Jeff Causey can't remember in what game it occurred. The opponent was either North Carolina State or Richmond. Whatever, it bothered him.

The shout came from the grandstands at Virginia's Scott Stadium earlier this month. Between yelling instructions to teammates and concentrating on the opponent's attack, Causey, the Virginia soccer team's freshman goalkeeper, heard the cry loud and clear.

"Where's Meola?" a spectator bellowed.

It was inevitable. Causey knew it. Cavaliers Coach Bruce Arena knew it. Just donning a goalie's sweater in Charlottesville can evoke memories of Tony Meola, the former Virginia star who was the starting keeper for the U.S. national team in last summer's World Cup in Italy.

"It bothers me a little, but I try not to think about it," Causey said. "I've gotten used to it. Everyone remembers Tony."

It was only a year ago that Meola, between World Cup qualifying games, helped the Cavaliers win a share of the national championship. He played only 16 games last season, including the 1-1 tie against Santa Clara in the title match, but, at 21, he has been called by more than one impressed observer the best goalie the United States has ever produced.

There was never any doubt that whomever protected the Virginia nets in the first year A.M. (After Meola) would be unfairly compared to Meola, who now is playing for last-place Watford in the English Second Division.

But in a state that once produced presidents, the state school in the last decade has produced one superb goalie after another. Causey, an All-Met selection last spring at Stonewall Jackson High School in Prince William County, seems to be no exception.

Since claiming the starting spot in the second week of the season, Causey has emerged among the national leaders in goals-against average (0.62).

The fifth-ranked Cavaliers (8-3-3) will play No. 14 George Mason (9-3-3) Wednesday at 3 p.m. in Fairfax.

Meola played two seasons, recorded 11 shutouts and a 0.338 goals-against average, third best in NCAA history. He was a redshirt in 1987 because Bob Willen, who had a 0.339 GAA, was in the process of being named goalkeeper of the year. Willen was the backup before he became the starter in 1986 after Keith Lenert helped Virginia win 34 games in 1984-85.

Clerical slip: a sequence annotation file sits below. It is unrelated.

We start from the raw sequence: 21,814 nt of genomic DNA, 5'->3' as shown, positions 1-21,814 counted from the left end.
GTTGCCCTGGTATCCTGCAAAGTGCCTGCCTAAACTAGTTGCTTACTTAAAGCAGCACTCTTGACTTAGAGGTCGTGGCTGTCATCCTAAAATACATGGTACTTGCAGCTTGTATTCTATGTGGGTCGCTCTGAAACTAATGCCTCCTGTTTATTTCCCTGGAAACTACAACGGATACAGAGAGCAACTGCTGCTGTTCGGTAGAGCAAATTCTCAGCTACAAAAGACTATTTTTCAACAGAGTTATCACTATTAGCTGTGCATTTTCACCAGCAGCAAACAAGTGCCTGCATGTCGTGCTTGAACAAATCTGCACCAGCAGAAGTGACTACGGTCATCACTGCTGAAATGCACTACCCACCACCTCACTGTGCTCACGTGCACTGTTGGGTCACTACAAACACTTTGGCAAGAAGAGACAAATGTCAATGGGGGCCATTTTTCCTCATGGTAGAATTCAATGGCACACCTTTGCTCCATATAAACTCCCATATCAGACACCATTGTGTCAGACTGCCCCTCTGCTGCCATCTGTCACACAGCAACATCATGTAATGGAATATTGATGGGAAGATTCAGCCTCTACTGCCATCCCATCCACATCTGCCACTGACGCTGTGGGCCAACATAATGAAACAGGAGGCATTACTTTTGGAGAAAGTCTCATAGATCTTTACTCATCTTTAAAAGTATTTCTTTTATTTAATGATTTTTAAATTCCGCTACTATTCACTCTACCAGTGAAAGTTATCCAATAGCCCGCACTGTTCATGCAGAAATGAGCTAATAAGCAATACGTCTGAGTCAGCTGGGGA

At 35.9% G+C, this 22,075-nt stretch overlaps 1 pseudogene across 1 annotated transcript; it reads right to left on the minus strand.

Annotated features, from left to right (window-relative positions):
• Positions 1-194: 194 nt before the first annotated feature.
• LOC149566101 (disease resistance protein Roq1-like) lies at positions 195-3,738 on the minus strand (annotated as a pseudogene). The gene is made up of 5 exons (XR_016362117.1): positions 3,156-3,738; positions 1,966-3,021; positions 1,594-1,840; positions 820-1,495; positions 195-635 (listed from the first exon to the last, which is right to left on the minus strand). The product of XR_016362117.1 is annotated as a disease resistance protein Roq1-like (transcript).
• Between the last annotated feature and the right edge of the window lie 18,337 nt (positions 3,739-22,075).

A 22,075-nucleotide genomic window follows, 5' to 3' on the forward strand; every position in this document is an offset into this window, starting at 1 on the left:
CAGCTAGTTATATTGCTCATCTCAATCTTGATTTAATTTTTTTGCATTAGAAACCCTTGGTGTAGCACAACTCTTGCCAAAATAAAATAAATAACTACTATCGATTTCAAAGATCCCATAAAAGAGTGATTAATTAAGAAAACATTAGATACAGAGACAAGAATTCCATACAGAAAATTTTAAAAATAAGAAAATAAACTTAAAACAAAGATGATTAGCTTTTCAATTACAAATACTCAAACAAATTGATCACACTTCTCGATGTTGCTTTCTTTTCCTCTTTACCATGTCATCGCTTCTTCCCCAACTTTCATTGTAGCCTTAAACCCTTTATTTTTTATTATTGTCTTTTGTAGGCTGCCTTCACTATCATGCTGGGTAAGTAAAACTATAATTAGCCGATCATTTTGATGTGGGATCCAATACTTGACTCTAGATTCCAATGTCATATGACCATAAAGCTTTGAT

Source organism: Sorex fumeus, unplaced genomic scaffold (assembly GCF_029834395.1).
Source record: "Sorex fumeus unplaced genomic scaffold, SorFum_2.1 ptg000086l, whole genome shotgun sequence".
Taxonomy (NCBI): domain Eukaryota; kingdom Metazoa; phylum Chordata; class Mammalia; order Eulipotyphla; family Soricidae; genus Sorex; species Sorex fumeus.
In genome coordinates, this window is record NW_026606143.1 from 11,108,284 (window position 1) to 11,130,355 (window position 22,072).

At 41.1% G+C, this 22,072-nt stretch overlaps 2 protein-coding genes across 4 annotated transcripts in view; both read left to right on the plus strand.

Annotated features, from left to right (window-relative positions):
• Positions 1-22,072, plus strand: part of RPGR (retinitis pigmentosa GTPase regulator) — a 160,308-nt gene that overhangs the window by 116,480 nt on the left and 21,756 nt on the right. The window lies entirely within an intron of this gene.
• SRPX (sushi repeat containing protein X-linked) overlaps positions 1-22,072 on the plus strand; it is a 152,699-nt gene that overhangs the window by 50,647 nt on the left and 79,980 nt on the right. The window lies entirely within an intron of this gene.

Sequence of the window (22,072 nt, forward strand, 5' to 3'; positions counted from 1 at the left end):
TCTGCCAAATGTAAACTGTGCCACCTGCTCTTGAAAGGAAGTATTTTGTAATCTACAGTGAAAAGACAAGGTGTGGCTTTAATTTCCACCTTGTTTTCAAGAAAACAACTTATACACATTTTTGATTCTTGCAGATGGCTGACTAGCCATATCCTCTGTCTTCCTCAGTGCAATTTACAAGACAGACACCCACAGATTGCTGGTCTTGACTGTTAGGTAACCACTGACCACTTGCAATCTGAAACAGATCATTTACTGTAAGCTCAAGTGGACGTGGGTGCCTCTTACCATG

But unlike his predecessors, Causey was thrust into the spotlight in his first season. No one to observe. No one to develop under. No one to emulate. At the school that had a 157-37-16 record in the '80s, expectations always are high.

The battle for the starting spot was between Causey and freshman Tom Henske, a high school all-American from East Northport, N.Y.

"Nothing was ever determined about who was the starting keeper before the season, although Henske had a bit of an edge," Arena said.

Henske started the season-opener against Radford, but suffered a concussion and had to be helped off the field after a nasty collision in the goal mouth. Causey finished the 3-1 victory and also started against Army three days later. Henske then reinjured a shoulder that had been separated in the summer and was lost for the season.

Causey proved himself both in high school and at the club level. At the latter, he was a member of the Prince William Spartans, who last summer won the under-19 state championship. His teammates included Brian Bates and Shawn Bearden, who also play at Virginia, and American University freshmen Jesse Skipwith and Aaron Tingle.

Virginia sophomores Erik Imler, Tim Kunihiro and Craig Brannan played for the Bethesda Alliance, which defeated the Spartans in the east regional final of the national tournament.

Everything has gone well this fall for Causey, who lives in Catharpin, Va., a town just north of Manassas near the point where Fairfax, Prince William and Loudoun counties meet.

"The last couple games I've had to make a lot of key saves that could've been sure goals," Causey said. "The defense {anchored by all-American candidates Jeff Agoos and Curt Onalfo} has done a great job keeping the number of shots down. But if they do get through, I've been there to make the play."